Gospel of Matthew Chapter Fifteen

15:1 Then some scribes and pharisees came to Jesus from Jerusalem, saying –
15:2 “Why do your followers disobey the traditions of the elders? For they don’t wash their hands when they eat food.”
15:3 He replied, saying to them, “Why do you also disobey the instruction of God for the purpose of your tradition?
15:4 As God said, ‘Honor your father and mother,’ and ‘he who speaks ill of father or mother is destined to die.’1
15:5 Instead you are teaching that whatever is said to one's mother and father is an offering for one's own benefit;
15:6 and not that he should be honoring his father or mother. Thus you invalidate the instruction of God because of your traditions.
15:7 You hypocrites – Isaiah correctly spoke about you, saying,
15:8 ‘This people venerates Me with their mouth, and honors Me with their lips, but their heart is far from Me.
15:9 And in vain do they worship Me, teaching others the instructions of men.’”2
15:10 And he called out to the crowd, saying to them, “Hear and understand:
15:11 It is not what goes into the mouth that makes a person unclean, but what comes out of the mouth – this is what makes a person unclean.”
15:12 Then his disciples approached him and said, “Did you know that the pharisees were offended after they heard this teaching?”
15:13 Then he answered and said, “Any plant that my spiritual LORD did not plant will be uprooted.
15:14 Disregard them – they are blind leaders of the blind. When the blind lead the blind, they will both fall into a ditch.
15:15 Then Peter replied, asking, “Please explain this analogy.”
15:16 And Jesus said, “Do you also not understand?
15:17 Don’t you understand that whatever enters the mouth goes into the belly and is evacuated into the latrine?
15:18 But those things that come out of the mouth arise from the heart – and thus they make a person unclean.
15:19 Because out of the heart come wicked thoughts, murders, adultery, fornication, theft, lies and slanders.
15:20 These make a person unclean – but to eat with unwashed hands does not make a person unclean.”
15:21 Then Jesus left that place and returned to the coasts of Tyre and Sidon.
15:22 And behold, a Canaanite woman from that region approached and began to cry out, “Be merciful to me Master – follower of David – my daughter is miserably possessed by a demon.”
15:23 But he didn’t say a word. And his disciples approached and beseeched him saying, “Send her away, because she keeps yelling at us.”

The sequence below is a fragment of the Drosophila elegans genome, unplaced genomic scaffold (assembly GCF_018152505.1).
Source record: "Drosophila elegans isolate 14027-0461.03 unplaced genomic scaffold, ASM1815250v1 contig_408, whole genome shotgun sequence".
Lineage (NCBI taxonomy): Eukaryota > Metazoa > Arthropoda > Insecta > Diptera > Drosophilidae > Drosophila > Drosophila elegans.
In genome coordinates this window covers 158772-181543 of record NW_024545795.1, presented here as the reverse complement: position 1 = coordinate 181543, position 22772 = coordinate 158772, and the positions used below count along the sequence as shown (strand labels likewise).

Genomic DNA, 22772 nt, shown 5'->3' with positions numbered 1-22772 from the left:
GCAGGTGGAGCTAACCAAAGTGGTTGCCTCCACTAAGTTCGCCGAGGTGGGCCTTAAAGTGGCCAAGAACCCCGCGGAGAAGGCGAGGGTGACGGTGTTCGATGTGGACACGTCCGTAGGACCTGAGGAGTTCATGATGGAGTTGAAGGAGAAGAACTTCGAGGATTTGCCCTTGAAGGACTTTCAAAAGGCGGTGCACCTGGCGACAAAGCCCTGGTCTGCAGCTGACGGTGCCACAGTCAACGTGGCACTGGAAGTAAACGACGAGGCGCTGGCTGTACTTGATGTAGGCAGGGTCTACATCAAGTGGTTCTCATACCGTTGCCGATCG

15:24 Then he replied and said, “I was sent only for the lost sheep of the temple of Israel.”
15:25 Then she approached and worshiped him, saying, “Master, help me.”
15:26 But he replied, saying, “It is not proper to take the children’s bread and toss it to the dogs.”
15:27 Then she replied, “Yes Master, but even the dogs feed upon the crumbs which fall from their masters’ table.”
15:28 Jesus replied, saying, “Ma'am, your faith is great – it will be done for you as you request.” And her daughter was healed immediately.
15:29 And Jesus left that place and traveled along the sea of Galilee, and climbed up a mountain and sat down there.
15:30 There great crowds approached him, bringing with them the paralyzed, blind, mute, crippled and many others – and laid them down at Jesus’ feet; and he healed them.
15:31 Thus the crowd was amazed as they saw the mute speaking, the crippled restored, the paralyzed walking and the blind seeing – so they praised the God of Israel.3
15:32 Then Jesus called his disciples over and said, “I feel compassion for these people because they have remained with me for three days now and have nothing to eat. I will not send them away hungry – because they will faint on the way.
15:33 The disciples said to him, “Where could we get so many loaves in the wilderness to satisfy such a large crowd?”
15:34 Jesus asked them, “How many loaves do you have?” They replied, “Seven and a few little fishes.”
15:35 So he instructed the people to sit down on the ground.
15:36 And he took the seven loaves and the fishes and offered them to God – then broke them and gave to his disciples, and the disciples to the crowd.
15:37 And they all ate, and were satisfied: And they picked up the broken pieces left over – seven baskets full.
15:38 And those that ate were four thousand men, plus women and children.
15:39 Then he sent away the crowd and boarded a boat and sailed to the coast of Magdala.


Footnotes:

1. Verse 15:4. The phrase θανάτῳ τελευτάτω does not mean to be put to death by others as inferred by many translations. The text indicates that Jesus is referring to one of God’s commandments, which says:
"Honor your father and your mother, so that you may live long in the land the LORD your God is giving you.” (Exodus 20:12 NIV)
This instruction indicates consequence rather than punishment. Being “destined to die” is a consequence related to the metaphorical terminology Jesus used indicating the spiritual “death” associated with not doing what is pleasing to the Supreme Being. This metaphorical terminology was also indicated when Jesus said:
“Follow me, and let the dead bury their dead” (Matt. 8:22)
2. Verse 15:9.
The LORD says: "These people come near to me with their mouth and honor me with their lips, but their hearts are far from me. Their worship of Me is based on merely human rules they have been taught.” (Isaiah 29:13 NIV)
3. Verse 15:31. This indicates the “God of Jacob,” in the same way the “God of Abraham” is referenced in other Gospel verses. “Israel” was the name given to the Prophet Jacob. These phrases indicate the devotional relationship between God and His loving servants.